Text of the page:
I belong to a unique group of people who have links with cancer in some way. It’s not like we want special treatment or anything, or to be recognised for this fact. It’s just life is difficult sometimes and this is our reality. You might think, then, that seeing The Fault In Our Stars is a strange viewing choice. In many respects, it just had to be done.
The film is built around Hazel who has incurable cancer and who is encouraged to go to a support group that she doesn’t really want to attend. There she unexpectedly meets Augustus, a cancer survivour who is there supporting his friend Isaac. Joined by a mutual love of the author Peter van Houten, a friendship flourishes between them. Hazel resists romance because of her circumstances, but as the adventure to seek out van Houten continues everyone is bowled over by Augustus’ charismatic ways.
This is basically a love story that just happens to involve someone with cancer, because love happens and cancer happens and some of the time there’s very little that can stop either thing. The storyline is largely faithful to the original novel, but the film captures something of the magic of first love at 17 that John Green’s book just doesn’t give us. Shailene Woodley sparkles as Hazel and Ansel Elgort’s Augustus Waters looks so in love, so committed to this feeling that it gave me goosebumps. Seeing this on a big screen gives a different aspect to what’s been presented to us in print. In the book, we’re told what happens, told of their intensity of feeling. We can imagine this, but to see it portrayed in such a way is for me something beyond the page.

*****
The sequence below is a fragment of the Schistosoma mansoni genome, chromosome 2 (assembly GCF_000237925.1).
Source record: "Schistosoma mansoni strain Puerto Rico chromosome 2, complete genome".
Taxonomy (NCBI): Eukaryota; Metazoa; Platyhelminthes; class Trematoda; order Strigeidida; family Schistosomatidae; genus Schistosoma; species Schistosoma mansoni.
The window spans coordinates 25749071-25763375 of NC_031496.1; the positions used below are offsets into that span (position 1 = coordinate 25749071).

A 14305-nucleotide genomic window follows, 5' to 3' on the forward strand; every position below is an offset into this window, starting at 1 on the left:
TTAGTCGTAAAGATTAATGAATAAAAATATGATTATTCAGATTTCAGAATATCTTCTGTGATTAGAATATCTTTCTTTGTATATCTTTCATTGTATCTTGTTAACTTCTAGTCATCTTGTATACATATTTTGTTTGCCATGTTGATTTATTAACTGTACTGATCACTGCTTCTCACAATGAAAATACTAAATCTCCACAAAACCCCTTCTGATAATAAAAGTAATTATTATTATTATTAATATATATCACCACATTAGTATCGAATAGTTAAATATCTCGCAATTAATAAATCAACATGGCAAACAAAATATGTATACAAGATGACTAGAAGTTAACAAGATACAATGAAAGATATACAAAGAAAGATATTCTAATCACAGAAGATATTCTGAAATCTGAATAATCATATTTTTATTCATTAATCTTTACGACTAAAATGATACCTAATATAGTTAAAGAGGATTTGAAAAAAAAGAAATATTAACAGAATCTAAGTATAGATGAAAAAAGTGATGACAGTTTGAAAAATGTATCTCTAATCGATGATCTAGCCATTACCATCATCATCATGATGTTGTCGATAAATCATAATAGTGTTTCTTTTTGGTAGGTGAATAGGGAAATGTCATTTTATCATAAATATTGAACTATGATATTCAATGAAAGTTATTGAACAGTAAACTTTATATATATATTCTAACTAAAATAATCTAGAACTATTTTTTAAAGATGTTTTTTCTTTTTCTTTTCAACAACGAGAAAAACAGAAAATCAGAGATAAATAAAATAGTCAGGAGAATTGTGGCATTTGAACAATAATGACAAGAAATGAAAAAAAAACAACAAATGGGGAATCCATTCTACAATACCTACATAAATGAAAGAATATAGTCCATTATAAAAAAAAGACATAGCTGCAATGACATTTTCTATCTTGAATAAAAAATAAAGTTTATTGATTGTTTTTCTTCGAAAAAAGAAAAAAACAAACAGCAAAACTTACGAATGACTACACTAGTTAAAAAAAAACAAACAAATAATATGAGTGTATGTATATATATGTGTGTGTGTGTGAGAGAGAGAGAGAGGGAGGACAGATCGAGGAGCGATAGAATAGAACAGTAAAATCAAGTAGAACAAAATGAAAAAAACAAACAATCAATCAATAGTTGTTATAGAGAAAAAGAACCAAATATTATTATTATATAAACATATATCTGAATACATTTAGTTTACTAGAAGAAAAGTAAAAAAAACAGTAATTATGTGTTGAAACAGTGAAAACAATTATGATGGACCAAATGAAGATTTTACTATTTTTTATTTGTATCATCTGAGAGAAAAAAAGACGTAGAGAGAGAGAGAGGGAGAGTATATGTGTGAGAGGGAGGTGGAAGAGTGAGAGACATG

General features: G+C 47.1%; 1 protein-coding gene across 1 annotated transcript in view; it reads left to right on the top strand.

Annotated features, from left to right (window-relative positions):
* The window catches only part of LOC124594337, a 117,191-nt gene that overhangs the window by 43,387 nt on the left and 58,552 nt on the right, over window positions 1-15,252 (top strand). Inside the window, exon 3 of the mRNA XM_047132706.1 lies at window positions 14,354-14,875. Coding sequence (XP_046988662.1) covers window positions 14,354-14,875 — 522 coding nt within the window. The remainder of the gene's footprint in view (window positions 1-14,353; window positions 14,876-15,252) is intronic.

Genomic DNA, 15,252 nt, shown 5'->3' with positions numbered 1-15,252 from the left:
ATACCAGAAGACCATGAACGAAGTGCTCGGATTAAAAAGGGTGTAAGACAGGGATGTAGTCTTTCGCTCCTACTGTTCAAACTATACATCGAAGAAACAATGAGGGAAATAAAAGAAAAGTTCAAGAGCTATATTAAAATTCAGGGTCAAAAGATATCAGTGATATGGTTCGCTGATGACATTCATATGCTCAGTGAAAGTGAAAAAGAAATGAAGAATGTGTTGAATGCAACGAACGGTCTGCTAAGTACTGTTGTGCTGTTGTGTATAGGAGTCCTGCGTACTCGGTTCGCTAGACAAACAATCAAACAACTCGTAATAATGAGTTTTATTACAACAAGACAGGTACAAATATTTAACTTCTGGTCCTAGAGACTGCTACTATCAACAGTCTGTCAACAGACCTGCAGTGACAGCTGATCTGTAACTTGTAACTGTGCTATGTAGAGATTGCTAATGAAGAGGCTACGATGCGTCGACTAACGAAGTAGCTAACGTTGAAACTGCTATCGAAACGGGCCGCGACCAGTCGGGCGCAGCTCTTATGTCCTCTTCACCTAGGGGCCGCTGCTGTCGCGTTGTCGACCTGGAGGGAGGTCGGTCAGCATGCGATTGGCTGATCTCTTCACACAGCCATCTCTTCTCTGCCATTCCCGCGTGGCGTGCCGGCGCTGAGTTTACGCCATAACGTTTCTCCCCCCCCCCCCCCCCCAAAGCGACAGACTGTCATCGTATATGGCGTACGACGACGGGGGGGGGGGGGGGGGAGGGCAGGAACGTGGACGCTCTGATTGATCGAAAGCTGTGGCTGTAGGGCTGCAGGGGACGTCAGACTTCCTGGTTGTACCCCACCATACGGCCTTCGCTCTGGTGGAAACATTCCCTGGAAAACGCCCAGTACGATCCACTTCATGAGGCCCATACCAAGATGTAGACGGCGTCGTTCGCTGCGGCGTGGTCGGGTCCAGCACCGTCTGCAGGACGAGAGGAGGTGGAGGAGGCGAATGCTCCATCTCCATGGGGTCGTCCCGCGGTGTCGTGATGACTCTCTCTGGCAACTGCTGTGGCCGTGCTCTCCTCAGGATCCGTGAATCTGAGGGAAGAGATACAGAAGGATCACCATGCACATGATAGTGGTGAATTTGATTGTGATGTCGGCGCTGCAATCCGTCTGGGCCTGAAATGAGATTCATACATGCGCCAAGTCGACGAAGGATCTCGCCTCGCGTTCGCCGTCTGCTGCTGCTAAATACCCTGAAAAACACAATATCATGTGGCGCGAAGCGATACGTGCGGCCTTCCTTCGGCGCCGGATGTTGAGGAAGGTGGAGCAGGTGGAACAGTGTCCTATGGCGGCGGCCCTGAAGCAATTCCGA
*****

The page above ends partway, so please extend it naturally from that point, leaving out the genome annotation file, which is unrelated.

It feels like because this movie has a label of a weepy based on a hugely successful book in the young adult market, many people are going to dismiss it as being unworthy of a viewing. And the cancer thing of course. That’s surely going to put people off. This is a great shame because as well as the great acting and unusual plot, the characterisation in the film allows development that the original story’s first person narrative doesn’t allow. In the movie, the way Hazel’s Mum (played by Laura Dern) evolves into something that portrays the constant urgency of being a carer, moves the character on to be more three dimensional. Willem Defoe being cast as van Houten is also a brilliant move as he is all the wounded, angry, bitter, alcoholic, someone with more reason and depth that the van Houten of the novel perhaps.
I turned to my friend at the end of this film, people still crying around us and said that it just wasn’t as bad as the real thing. The movie after all is just fiction, however stark the reality that it is trying to capture. Cancer can tear your heart out, rip it up and stomp on it. That’s the reality. But I applaud both the film and the book for trying to embrace what is real, it’s grasp of real lives loving as hard and as much as they can before it’s too late. The truth is The Fault In Our Stars is not the tear your heart out, rip it up and stomp on it reality, but there are challenges in very emotional movies like this that hold a mirror up to our own lives, the way we love, our own mortality. If the mirror mists up, we’re still breathing, right?